Brief Fact Summary.
Levy (Plaintiff) was injured while riding as a passenger in an automobile rented by Sack (Defendant) from Daniels (Defendant) in Connecticut, which was involved in an accident in Massachusetts, and Plaintiff sued for damages in Connecticut.
Synopsis of Rule of Law.
The liability that arises from a contract depends upon the law of the place of contract, unless the contract is to be performed or to have its beneficial operation and effect elsewhere, or the contract is made with reference to the law of another place.
The purpose of the statute was not primarily to give the injured person a right of recovery against the tortious operator of the car, but to protect the safety of traffic upon highways by providing an incentive to him who rented motor vehicles to rent them to competent and careful operators by making him liable for damage resulting from the tortious operation of the rented vehicles.View Full Point of Law
Daniels (Defendant), an automobile rental company located in Hartford, rented an automobile to Sack (Defendant).Â At the time the events in question took place, Connecticut law provided that anyone who rents a motor vehicle to another shall be liable for any damage to any person or property caused by operation of the vehicle during the rental period.Â Plaintiff was a passenger in the rented automobile when Sack (Defendant) drove negligently on a Massachusetts highway where Maginn (Defendant) negligently collided with Sack’s (Defendant) vehicle.Â As a result of their negligence, Levy (Plaintiff) suffered severe injuries and sued Daniels (Defendant) in Connecticut, seeking to apply the Connecticut statute.Â Massachusetts had no statute defining the liability of renters of motor vehicles.Â Daniels (Defendant) demurred, arguing that the law of the place of the tort should apply.Â Plaintiff claimed he was suing upon a contract.Â The demurrer was sustained.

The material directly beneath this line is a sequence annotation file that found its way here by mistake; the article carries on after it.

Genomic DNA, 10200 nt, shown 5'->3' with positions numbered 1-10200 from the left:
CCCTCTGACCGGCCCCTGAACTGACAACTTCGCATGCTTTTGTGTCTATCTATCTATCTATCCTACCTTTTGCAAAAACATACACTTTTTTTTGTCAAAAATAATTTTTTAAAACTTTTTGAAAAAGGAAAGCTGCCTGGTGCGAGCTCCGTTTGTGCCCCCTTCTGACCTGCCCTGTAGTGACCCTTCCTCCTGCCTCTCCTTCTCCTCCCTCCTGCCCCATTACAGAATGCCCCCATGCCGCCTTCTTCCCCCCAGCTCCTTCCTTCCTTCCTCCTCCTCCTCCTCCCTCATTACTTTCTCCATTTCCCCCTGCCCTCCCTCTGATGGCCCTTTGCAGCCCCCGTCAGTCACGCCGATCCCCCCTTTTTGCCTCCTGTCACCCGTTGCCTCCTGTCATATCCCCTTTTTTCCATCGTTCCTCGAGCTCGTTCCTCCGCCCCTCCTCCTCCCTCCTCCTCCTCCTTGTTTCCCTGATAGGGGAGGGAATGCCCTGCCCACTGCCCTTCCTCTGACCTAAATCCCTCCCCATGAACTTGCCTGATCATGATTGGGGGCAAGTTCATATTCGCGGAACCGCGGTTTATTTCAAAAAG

Does the liability that arises from a contract depend upon the law of the place of contract, unless the contract is to be performed or to have its beneficial operation and effect elsewhere, or the contract is made with reference to the law of another place?
(Wheeler, C.J.)Â Yes.Â The liability that arises from a contract depends upon the law of the place of contract, unless the contract is to be performed or to have its beneficial operation and effect elsewhere, or the contract is made with reference to the law of another place.Â The purpose of the Connecticut statute was to protect those who use highways by urging businesses to rent their vehicles only to cautious and able drivers.Â The renter’s liability was made a part of every contract for vehicle rental in Connecticut.Â The obligation imposed by law was for the direct, sole, and exclusive benefit of Levy (Plaintiff).Â The contract was made for him and every other member of the public.Â Plaintiff was a beneficiary of the contract between Daniels (Defendant) and Sack (Defendant).Â Levy’s (Plaintiff) sustained injury determined his identify as a beneficiary and his right of action.Â While Plaintiff’s complaint alleges tortious operation of the automobile, his right to sue arose upon the contract.Â The demurrer should have been overruled.
Under the First Restatement of Conflicts, the â€œvested rightsâ€ approach to choice of law is followed.Â In regards to contracts, generally the law of the place of the making is applied for formation and interpretation questions, while the law of the place of performance is applied for questions concerning performance and damages.